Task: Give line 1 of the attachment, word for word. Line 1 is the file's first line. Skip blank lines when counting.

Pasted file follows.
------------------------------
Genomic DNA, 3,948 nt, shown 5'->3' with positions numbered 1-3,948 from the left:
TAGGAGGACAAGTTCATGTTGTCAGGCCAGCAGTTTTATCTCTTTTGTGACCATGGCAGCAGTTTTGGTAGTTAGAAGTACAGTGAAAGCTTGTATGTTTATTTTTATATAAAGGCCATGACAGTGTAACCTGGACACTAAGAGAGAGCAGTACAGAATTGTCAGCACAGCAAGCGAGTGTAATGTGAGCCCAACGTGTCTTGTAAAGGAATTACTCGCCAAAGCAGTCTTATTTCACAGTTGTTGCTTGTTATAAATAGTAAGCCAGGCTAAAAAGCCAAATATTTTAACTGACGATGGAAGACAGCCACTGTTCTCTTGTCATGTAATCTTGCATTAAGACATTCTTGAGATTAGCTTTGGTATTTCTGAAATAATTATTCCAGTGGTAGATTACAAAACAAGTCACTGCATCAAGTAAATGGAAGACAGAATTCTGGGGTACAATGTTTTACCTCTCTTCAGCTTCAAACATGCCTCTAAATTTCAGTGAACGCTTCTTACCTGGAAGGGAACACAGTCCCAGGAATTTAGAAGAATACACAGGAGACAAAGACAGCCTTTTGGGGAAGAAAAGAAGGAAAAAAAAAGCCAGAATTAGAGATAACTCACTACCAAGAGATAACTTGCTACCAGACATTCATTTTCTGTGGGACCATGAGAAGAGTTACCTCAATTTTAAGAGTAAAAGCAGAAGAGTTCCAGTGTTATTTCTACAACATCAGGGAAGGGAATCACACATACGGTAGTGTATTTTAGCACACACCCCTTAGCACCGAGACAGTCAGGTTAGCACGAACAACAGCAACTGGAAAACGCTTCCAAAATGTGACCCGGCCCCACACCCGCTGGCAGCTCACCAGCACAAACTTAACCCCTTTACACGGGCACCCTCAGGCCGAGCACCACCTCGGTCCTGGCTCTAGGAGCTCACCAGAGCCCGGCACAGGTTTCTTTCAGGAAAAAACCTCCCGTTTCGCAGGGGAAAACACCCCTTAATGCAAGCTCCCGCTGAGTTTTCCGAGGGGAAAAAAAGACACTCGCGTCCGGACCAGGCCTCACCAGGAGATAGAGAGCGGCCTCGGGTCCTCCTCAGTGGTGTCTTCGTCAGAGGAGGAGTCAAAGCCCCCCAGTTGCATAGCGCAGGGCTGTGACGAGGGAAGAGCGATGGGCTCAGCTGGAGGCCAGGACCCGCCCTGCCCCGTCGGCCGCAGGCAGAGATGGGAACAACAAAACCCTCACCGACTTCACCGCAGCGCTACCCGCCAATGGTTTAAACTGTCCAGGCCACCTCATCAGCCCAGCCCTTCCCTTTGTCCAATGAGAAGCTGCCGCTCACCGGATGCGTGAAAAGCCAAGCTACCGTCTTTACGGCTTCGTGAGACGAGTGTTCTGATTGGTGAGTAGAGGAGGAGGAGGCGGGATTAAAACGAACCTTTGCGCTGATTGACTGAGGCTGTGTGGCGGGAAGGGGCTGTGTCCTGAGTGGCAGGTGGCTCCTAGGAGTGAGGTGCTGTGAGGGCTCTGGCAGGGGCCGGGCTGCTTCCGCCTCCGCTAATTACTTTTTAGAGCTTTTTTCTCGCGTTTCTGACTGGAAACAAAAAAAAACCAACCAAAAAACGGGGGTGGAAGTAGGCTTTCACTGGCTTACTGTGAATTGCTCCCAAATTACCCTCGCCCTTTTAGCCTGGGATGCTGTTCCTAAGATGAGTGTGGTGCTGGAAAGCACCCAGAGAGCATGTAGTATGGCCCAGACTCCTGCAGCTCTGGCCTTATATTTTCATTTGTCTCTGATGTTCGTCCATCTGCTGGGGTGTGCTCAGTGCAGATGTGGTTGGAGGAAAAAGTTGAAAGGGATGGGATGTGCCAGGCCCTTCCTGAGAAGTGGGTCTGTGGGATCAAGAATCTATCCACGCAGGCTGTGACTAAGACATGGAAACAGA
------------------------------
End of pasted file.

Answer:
Genomic DNA, 3,948 nt, shown 5'->3' with positions numbered 1-3,948 from the left: